7. Do not buy online from sites that do not have a solid reputation, and much less on pages where transactions are not made ​​securely. To verify that a page is secure, look for the security certificate that is represented by a small yellow lock at the bar of the browser or in the lower right corner
  8. Do not use shared computers to perform transactions that require you to enter passwords or personal data
  9. Make sure you have an installed and updated antivirus
  10. Keep up with all the security news 

What about you? Have you ever been infect on Halloween?

The post 10 Tips to Avoid Viruses on Halloween appeared first on MediaCenter Panda Security.

]]>
http://www.pandasecurity.com/mediacenter/malware/10-tips-avoid-viruses-halloween/feed/ 0
White House wants to replace passwords with selfieshttp://www.pandasecurity.com/mediacenter/news/white-house-wants-replace-passwords-selfies/ http://www.pandasecurity.com/mediacenter/news/white-house-wants-replace-passwords-selfies/#comments Mon, 27 Oct 2014 15:25:09 +0000 http://www.pandasecurity.com/mediacenter/?p=12431 There’s one question that appears on any Internet platform on which you have to verify your identity with a password: “Forgotten your password?” Companies nowadays know how forgetful we users can be. Particularly when it comes to remembering a complex sequence of letters and numbers that we’ve had to conjure up. And that’s not all. […]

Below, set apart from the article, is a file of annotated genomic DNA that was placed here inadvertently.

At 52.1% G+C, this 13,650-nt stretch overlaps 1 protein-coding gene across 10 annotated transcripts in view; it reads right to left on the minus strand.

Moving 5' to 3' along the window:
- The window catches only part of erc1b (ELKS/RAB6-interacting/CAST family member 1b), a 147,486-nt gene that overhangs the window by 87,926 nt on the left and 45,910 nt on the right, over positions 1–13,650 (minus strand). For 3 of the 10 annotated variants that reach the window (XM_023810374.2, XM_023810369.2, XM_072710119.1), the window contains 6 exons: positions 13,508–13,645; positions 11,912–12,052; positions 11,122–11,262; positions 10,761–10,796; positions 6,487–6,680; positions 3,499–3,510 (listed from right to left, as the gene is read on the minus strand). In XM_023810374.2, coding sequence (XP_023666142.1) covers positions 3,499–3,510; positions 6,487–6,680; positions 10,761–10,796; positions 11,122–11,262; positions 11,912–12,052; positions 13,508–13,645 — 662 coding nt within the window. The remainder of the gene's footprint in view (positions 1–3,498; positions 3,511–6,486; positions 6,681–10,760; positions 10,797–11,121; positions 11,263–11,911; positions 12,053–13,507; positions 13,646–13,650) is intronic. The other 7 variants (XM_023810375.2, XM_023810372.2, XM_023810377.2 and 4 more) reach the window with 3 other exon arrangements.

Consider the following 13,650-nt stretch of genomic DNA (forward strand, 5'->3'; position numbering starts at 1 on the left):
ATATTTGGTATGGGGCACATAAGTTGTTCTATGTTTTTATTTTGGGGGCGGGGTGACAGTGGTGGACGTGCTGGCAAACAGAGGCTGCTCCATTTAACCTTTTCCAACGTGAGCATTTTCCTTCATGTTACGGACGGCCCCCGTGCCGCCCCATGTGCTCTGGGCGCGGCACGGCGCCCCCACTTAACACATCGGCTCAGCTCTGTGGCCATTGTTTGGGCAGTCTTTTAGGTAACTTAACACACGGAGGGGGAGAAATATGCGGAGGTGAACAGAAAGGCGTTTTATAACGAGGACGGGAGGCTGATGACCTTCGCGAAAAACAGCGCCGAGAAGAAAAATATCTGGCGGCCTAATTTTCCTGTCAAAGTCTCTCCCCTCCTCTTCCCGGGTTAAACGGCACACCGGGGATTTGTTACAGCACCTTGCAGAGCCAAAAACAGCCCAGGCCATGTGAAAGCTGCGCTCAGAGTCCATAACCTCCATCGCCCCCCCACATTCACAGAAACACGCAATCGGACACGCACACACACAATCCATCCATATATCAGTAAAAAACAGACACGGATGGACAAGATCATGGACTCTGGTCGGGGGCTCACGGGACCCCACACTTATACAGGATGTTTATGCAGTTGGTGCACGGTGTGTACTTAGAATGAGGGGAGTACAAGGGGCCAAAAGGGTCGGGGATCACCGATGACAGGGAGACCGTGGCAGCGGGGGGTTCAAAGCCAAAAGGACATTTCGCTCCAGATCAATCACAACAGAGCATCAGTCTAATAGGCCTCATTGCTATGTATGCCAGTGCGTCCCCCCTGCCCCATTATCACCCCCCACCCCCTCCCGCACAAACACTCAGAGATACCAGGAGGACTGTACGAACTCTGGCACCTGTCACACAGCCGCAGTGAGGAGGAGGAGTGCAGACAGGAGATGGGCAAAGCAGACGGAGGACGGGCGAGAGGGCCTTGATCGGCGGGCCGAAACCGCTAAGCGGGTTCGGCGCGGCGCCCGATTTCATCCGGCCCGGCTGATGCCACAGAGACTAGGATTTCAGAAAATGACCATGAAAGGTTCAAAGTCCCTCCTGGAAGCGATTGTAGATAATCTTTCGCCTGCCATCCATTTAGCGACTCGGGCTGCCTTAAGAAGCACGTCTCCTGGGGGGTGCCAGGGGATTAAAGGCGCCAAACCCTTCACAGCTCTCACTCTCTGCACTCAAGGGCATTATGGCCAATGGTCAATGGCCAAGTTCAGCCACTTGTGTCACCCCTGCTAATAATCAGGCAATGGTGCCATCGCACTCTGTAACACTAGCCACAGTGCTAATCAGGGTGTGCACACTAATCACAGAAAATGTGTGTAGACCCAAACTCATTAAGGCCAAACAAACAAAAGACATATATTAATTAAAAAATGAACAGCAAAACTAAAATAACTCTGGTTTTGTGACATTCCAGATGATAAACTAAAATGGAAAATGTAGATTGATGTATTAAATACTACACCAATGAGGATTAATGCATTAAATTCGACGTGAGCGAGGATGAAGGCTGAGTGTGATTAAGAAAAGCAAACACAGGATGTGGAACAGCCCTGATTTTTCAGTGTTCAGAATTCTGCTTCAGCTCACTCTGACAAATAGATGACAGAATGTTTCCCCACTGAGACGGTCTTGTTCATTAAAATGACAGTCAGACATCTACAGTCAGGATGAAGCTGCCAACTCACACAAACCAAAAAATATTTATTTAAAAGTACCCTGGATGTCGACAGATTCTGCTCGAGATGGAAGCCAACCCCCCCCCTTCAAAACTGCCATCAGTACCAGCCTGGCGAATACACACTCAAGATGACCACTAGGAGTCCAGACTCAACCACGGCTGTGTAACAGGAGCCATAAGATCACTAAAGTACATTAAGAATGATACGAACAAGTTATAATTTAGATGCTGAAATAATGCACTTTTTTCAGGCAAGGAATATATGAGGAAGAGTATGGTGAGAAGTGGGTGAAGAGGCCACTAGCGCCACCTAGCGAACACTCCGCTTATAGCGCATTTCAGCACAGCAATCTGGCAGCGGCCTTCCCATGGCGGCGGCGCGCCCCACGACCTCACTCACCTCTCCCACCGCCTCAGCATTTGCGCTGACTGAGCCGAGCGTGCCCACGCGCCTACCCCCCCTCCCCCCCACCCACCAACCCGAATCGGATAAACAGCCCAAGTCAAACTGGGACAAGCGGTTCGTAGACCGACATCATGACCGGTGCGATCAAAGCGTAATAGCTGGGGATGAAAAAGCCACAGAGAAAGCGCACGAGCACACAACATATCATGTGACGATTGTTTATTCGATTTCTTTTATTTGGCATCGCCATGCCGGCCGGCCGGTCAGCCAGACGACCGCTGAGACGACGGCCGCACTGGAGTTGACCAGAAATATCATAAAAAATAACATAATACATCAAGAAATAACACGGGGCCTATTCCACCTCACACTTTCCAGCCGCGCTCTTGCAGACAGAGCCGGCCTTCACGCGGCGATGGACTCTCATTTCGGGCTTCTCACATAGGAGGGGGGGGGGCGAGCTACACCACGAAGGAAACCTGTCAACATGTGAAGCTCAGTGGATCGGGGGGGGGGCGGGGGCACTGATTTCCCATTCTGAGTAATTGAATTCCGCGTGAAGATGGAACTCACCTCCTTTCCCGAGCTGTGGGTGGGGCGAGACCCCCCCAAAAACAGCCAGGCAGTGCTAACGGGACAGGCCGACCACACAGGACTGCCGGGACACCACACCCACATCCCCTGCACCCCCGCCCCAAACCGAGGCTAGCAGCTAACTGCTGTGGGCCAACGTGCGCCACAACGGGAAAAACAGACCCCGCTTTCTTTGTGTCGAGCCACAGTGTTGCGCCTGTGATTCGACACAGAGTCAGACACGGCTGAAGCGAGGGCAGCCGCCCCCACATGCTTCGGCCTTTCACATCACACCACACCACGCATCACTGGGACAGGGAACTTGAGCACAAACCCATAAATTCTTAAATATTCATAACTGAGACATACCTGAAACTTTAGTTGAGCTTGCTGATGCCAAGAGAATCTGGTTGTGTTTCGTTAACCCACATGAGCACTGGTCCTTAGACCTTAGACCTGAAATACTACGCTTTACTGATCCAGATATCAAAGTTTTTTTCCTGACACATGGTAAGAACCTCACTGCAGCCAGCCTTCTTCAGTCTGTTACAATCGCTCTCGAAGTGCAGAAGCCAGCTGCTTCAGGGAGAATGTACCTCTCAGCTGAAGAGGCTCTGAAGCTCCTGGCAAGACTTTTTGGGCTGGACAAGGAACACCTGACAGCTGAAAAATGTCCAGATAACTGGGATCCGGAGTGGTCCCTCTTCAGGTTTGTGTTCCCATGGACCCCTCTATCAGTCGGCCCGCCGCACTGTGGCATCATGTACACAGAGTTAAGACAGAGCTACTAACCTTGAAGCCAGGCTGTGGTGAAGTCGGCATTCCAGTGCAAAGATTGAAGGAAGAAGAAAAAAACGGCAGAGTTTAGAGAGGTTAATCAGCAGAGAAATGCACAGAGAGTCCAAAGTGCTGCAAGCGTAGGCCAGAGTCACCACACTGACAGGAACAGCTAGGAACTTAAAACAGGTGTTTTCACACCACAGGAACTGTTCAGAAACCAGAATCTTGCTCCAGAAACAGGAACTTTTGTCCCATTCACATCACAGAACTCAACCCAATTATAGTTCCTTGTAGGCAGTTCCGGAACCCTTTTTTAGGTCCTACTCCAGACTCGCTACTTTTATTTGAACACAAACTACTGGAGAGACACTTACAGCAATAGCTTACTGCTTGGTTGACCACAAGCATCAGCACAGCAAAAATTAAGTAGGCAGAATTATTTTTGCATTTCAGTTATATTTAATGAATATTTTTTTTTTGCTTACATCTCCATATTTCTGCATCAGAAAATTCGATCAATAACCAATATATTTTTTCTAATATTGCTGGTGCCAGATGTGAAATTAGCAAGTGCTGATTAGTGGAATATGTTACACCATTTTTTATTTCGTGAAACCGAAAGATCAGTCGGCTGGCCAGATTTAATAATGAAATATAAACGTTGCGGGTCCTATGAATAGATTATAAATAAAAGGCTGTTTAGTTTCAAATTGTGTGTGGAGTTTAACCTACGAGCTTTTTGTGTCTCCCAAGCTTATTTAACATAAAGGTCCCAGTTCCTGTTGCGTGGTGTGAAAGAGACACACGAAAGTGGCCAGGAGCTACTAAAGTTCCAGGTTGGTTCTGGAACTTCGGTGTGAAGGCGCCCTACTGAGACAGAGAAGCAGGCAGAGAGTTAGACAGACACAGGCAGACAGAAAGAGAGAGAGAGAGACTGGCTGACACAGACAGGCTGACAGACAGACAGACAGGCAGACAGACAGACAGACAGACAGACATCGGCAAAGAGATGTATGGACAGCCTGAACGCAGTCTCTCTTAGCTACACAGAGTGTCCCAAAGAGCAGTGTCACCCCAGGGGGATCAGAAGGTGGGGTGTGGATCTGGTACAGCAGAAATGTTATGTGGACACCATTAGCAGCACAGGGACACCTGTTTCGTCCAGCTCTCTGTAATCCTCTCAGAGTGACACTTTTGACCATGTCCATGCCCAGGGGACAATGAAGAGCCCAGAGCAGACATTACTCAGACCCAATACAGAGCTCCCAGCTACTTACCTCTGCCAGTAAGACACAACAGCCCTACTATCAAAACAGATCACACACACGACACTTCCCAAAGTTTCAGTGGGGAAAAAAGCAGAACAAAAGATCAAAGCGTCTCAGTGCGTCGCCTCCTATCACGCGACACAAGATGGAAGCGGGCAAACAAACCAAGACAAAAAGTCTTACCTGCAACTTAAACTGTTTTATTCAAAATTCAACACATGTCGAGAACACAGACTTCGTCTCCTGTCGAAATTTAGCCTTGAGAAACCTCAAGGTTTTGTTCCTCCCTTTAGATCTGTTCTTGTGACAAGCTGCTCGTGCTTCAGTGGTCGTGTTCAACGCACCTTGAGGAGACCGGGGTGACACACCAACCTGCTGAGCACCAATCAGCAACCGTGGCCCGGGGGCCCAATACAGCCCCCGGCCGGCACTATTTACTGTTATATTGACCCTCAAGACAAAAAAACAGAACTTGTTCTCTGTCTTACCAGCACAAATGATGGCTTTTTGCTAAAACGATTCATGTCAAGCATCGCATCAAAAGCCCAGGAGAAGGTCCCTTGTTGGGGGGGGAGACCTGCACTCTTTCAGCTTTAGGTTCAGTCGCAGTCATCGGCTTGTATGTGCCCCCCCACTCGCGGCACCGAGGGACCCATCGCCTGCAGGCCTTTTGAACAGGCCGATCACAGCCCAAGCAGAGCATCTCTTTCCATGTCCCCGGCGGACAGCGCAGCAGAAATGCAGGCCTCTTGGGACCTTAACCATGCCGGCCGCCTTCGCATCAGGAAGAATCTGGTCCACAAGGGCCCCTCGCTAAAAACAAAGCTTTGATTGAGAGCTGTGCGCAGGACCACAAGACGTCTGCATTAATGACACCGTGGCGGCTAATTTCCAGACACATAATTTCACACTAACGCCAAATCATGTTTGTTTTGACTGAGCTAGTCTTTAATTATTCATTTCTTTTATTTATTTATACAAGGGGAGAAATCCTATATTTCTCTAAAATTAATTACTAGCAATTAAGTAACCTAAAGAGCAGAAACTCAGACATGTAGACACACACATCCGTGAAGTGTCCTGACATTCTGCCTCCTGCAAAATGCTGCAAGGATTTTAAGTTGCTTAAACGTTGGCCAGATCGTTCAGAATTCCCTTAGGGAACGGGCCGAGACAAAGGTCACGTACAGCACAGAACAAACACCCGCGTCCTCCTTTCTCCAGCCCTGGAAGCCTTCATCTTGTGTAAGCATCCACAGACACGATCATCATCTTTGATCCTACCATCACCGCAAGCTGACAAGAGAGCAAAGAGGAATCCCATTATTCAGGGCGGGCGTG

The post White House wants to replace passwords with selfies appeared first on MediaCenter Panda Security.

]]>
selfie-girls

There’s one question that appears on any Internet platform on which you have to verify your identity with a password: “Forgotten your password?” Companies nowadays know how forgetful we users can be. Particularly when it comes to remembering a complex sequence of letters and numbers that we’ve had to conjure up.

And that’s not all. There are the PINs for your cell phone, your credit card… There are now so many things to commit to memory that it sometimes seems that we just don’t have enough neurons to deal with it all.

As the technology giants are well aware of this human limitation, some are now including fingerprint sensors in devices, so owners confirm their identity simply by placing a finger on the screen. Many mobile devices also include a voice recognition option, though this is rarely activated by users.

fingerprint

These methods of identification however are still not entirely practical. At least this is what the President’s cybersecurity coordinator, Michael Daniel, believes. He wants to get rid of passwords from the White House forever.

One of the more unusual alternatives suggested by Daniel is for the President’s staff to use selfies.

It would seem that these snap shots could now be used for something other than just posting on social networks. Daniel’s plan would involve installing a series of sensors around the building which could recognize the faces of those entering certain areas of the President’s residence.